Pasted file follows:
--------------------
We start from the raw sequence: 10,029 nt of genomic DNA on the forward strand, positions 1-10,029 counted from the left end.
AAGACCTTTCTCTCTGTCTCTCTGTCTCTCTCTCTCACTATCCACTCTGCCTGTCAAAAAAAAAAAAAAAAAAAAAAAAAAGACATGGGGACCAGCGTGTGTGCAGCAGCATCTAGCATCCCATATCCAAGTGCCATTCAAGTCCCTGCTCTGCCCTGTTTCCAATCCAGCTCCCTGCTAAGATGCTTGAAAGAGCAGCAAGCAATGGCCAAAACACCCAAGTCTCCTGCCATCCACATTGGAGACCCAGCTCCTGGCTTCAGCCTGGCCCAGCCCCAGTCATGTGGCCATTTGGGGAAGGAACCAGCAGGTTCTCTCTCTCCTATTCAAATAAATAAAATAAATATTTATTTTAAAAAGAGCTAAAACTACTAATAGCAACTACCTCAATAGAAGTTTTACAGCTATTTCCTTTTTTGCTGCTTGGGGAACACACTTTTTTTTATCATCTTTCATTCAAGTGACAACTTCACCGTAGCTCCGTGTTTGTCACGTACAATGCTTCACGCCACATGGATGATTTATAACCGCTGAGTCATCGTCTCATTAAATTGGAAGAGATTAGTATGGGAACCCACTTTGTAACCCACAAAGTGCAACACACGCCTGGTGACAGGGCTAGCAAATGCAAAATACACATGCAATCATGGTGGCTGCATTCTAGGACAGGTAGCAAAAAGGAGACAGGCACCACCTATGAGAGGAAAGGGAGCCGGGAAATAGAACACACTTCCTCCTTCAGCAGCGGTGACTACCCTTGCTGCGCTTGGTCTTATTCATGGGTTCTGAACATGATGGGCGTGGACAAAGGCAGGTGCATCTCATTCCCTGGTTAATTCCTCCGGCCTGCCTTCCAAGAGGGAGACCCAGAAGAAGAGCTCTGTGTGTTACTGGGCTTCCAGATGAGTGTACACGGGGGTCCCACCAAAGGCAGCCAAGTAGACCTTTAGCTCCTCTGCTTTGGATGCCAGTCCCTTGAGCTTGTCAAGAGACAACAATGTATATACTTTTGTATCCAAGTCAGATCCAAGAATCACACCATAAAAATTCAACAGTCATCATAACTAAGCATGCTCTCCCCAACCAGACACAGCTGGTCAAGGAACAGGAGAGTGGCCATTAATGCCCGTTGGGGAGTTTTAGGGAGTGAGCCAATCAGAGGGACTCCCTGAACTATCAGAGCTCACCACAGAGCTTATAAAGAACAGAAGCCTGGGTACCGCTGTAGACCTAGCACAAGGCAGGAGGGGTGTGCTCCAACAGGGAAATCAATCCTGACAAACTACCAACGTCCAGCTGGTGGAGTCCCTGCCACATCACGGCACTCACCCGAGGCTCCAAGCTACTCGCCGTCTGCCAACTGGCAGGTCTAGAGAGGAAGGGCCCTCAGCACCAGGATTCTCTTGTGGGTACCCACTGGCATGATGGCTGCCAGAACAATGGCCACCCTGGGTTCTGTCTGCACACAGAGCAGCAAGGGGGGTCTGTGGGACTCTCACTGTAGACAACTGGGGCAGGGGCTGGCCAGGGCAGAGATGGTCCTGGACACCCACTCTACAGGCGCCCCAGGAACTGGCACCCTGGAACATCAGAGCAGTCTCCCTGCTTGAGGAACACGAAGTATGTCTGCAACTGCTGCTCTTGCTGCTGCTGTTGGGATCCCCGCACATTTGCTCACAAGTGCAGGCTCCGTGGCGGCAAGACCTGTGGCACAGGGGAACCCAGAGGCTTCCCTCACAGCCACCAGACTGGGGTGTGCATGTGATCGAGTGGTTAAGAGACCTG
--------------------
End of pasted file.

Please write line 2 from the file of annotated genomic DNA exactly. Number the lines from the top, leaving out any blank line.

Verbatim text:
AAGACCTTTCTCTCTGTCTCTCTGTCTCTCTCTCTCACTATCCACTCTGCCTGTCAAAAAAAAAAAAAAAAAAAAAAAAAAGACATGGGGACCAGCGTGTGTGCAGCAGCATCTAGCATCCCATATCCAAGTGCCATTCAAGTCCCTGCTCTGCCCTGTTTCCAATCCAGCTCCCTGCTAAGATGCTTGAAAGAGCAGCAAGCAATGGCCAAAACACCCAAGTCTCCTGCCATCCACATTGGAGACCCAGCTCCTGGCTTCAGCCTGGCCCAGCCCCAGTCATGTGGCCATTTGGGGAAGGAACCAGCAGGTTCTCTCTCTCCTATTCAAATAAATAAAATAAATATTTATTTTAAAAAGAGCTAAAACTACTAATAGCAACTACCTCAATAGAAGTTTTACAGCTATTTCCTTTTTTGCTGCTTGGGGAACACACTTTTTTTTATCATCTTTCATTCAAGTGACAACTTCACCGTAGCTCCGTGTTTGTCACGTACAATGCTTCACGCCACATGGATGATTTATAACCGCTGAGTCATCGTCTCATTAAATTGGAAGAGATTAGTATGGGAACCCACTTTGTAACCCACAAAGTGCAACACACGCCTGGTGACAGGGCTAGCAAATGCAAAATACACATGCAATCATGGTGGCTGCATTCTAGGACAGGTAGCAAAAAGGAGACAGGCACCACCTATGAGAGGAAAGGGAGCCGGGAAATAGAACACACTTCCTCCTTCAGCAGCGGTGACTACCCTTGCTGCGCTTGGTCTTATTCATGGGTTCTGAACATGATGGGCGTGGACAAAGGCAGGTGCATCTCATTCCCTGGTTAATTCCTCCGGCCTGCCTTCCAAGAGGGAGACCCAGAAGAAGAGCTCTGTGTGTTACTGGGCTTCCAGATGAGTGTACACGGGGGTCCCACCAAAGGCAGCCAAGTAGACCTTTAGCTCCTCTGCTTTGGATGCCAGTCCCTTGAGCTTGTCAAGAGACAACAATGTATATACTTTTGTATCCAAGTCAGATCCAAGAATCACACCATAAAAATTCAACAGTCATCATAACTAAGCATGCTCTCCCCAACCAGACACAGCTGGTCAAGGAACAGGAGAGTGGCCATTAATGCCCGTTGGGGAGTTTTAGGGAGTGAGCCAATCAGAGGGACTCCCTGAACTATCAGAGCTCACCACAGAGCTTATAAAGAACAGAAGCCTGGGTACCGCTGTAGACCTAGCACAAGGCAGGAGGGGTGTGCTCCAACAGGGAAATCAATCCTGACAAACTACCAACGTCCAGCTGGTGGAGTCCCTGCCACATCACGGCACTCACCCGAGGCTCCAAGCTACTCGCCGTCTGCCAACTGGCAGGTCTAGAGAGGAAGGGCCCTCAGCACCAGGATTCTCTTGTGGGTACCCACTGGCATGATGGCTGCCAGAACAATGGCCACCCTGGGTTCTGTCTGCACACAGAGCAGCAAGGGGGGTCTGTGGGACTCTCACTGTAGACAACTGGGGCAGGGGCTGGCCAGGGCAGAGATGGTCCTGGACACCCACTCTACAGGCGCCCCAGGAACTGGCACCCTGGAACATCAGAGCAGTCTCCCTGCTTGAGGAACACGAAGTATGTCTGCAACTGCTGCTCTTGCTGCTGCTGTTGGGATCCCCGCACATTTGCTCACAAGTGCAGGCTCCGTGGCGGCAAGACCTGTGGCACAGGGGAACCCAGAGGCTTCCCTCACAGCCACCAGACTGGGGTGTGCATGTGATCGAGTGGTTAAGAGACCTG